The Botanist.

Wild. Foraged. Distilled.

22
Foraged Island Botanicals
The first and only Islay dry gin

22 FORAGED ISLAND BOTANICALS. HAND-PICKED LOCALLY AND SUSTAINABLY HERE ON ISLAY BY OUR OWN BOTANICAL SCIENTISTS.

Academy Corpse Reviver

By Jane Carswell

26th July 2017

This is a cocktail based on a recipe from Michael at Great British Vermouth, with a little improvisation required if you have no absinthe sitting in the cupboard, which we did not. [see below or this article about how to make DIY absinthe] Heather from our Laddieshop team created it for yesterday's Botanist Gin Tour.


25ml Gin

25ml Vermouth

25ml Cointreau

25ml Lemon juice

dash Absinthe 


Rinse out a martini glass (preferably chilled) with absinthe. Shake the other ingredients with ice in a cocktail shaker and strain into the glass. Garnish with a small tansy leaf. 


Foraging Notes

Foraged scratch absinthe: At the distillery we are lucky to have new spirit running off the stills at about 68% proof. Plus, we have a garden at our 'Academy House' in which we grow mugwort, various other botanicals, and interesting weeds. Mugwort - Artemesia Vulgaris - is a close relation of Wormwood - Artemesia Absintha - which is the decisive ingredient in both vermouth and absinthe. Like mugwort, it is an aromatic bitter herb containing the chemical compound thujone which gives you trippy dreams. (Wormwood is more pungent and bitter, I'd say, Mugwort more delicious.) And mugwort is one of the the 22 botanicals that can be picked wild around Islay and is in our gin. Tansy and yarrow are also in The Botanist and both contain thujone.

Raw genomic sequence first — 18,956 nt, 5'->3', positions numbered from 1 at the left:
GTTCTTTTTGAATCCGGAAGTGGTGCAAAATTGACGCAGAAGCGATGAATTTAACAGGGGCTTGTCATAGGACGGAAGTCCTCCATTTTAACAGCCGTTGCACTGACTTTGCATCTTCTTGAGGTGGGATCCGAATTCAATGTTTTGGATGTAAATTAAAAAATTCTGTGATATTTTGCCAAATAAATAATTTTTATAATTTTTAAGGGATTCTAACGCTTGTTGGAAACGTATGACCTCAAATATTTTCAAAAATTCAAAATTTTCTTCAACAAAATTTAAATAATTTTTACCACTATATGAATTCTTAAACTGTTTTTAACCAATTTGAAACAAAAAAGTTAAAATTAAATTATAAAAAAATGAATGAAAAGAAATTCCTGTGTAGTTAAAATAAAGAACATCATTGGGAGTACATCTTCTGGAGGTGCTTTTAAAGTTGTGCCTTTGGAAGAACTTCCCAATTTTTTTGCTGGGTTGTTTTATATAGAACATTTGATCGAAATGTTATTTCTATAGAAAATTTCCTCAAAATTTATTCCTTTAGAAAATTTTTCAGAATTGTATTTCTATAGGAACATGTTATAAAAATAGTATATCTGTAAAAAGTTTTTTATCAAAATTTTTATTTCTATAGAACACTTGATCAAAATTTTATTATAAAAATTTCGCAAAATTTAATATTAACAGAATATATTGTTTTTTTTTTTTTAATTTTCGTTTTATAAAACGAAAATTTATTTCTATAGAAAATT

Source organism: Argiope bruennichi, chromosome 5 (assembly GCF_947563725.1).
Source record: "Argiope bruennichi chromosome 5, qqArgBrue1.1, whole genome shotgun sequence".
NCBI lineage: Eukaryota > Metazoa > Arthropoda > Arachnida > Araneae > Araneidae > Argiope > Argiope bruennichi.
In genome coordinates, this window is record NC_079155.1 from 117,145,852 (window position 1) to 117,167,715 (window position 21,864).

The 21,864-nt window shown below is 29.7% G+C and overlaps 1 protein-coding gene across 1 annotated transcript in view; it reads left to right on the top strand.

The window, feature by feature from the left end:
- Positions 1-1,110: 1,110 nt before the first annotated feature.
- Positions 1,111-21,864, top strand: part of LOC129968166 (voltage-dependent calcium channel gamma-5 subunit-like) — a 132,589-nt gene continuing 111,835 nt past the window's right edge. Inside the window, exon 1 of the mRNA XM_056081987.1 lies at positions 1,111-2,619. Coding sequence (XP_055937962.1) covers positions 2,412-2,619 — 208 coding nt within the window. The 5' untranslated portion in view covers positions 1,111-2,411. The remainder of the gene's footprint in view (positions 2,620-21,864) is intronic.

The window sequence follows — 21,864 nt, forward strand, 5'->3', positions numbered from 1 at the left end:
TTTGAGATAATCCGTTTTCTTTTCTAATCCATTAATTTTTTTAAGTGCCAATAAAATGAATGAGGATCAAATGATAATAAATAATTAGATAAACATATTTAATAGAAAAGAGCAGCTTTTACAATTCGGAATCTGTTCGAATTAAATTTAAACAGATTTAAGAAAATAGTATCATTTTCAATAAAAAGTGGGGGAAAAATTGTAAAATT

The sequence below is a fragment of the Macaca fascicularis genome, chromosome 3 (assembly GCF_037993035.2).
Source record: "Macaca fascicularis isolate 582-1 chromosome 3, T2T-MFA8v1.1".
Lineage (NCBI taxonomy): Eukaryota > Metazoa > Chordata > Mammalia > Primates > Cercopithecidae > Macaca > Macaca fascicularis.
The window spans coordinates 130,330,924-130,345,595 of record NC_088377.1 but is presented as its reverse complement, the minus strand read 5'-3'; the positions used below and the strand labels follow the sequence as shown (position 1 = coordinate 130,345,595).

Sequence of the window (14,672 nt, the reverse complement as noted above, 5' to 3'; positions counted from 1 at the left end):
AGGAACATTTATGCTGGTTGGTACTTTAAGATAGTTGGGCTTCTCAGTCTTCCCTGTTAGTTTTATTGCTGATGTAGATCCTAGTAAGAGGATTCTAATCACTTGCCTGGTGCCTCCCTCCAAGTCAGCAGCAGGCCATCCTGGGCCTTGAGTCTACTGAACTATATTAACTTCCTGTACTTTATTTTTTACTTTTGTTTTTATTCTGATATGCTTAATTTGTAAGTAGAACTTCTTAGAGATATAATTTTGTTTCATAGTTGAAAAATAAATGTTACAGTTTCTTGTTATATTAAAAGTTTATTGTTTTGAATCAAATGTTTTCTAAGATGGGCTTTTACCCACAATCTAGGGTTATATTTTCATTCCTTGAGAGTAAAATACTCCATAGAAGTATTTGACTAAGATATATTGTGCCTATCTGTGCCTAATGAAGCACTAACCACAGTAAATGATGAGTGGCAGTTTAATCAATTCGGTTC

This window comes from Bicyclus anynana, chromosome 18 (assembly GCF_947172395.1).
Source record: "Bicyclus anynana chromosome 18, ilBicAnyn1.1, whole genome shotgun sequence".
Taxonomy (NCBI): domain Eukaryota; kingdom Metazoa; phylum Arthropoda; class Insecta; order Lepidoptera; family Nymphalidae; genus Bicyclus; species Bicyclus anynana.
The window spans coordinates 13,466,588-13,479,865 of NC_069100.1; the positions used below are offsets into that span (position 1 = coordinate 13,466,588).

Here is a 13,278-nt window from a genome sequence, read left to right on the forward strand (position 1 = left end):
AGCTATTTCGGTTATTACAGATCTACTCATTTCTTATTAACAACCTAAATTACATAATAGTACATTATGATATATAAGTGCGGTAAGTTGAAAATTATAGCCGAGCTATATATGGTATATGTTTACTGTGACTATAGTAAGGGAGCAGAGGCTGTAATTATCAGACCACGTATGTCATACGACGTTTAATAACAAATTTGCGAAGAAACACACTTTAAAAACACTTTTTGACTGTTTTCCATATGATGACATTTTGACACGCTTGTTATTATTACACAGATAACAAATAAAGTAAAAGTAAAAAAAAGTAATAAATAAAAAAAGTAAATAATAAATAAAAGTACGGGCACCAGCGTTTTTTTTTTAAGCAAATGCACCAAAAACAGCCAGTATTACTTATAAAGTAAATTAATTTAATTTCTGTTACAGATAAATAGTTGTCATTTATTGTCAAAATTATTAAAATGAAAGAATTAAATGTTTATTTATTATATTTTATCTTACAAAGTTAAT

The other key compound you're looking for in absinthe is anethole, which makes the liquorice / aniseed flavour, and is responsible for the colour-changing cloudiness of the louche effect. [See video about the louche effect here >] You can find that aniseed flavour in the wild from Sweet Cicely, which is a member of the carrot family. At the Academy House, there's a big bronze fennel bush - also carrot family - which provided flowers, stem and leaves for the cause. 


The other plants I used to fill out the two dominant flavours were lemonbalm, calming tree mallow leaf, forget-me-not (which is borage family - tastes like cucumber or lettuce with a tiny spike of spice up front) and pineapple weed, which were poking their heads up through the gravel.


Read the full account of the DIY absinthe-making process here >


More about the plant families in The Botanist gin here >


collected plants for home-made absinthe



freshly collected plants for homemade absinthe


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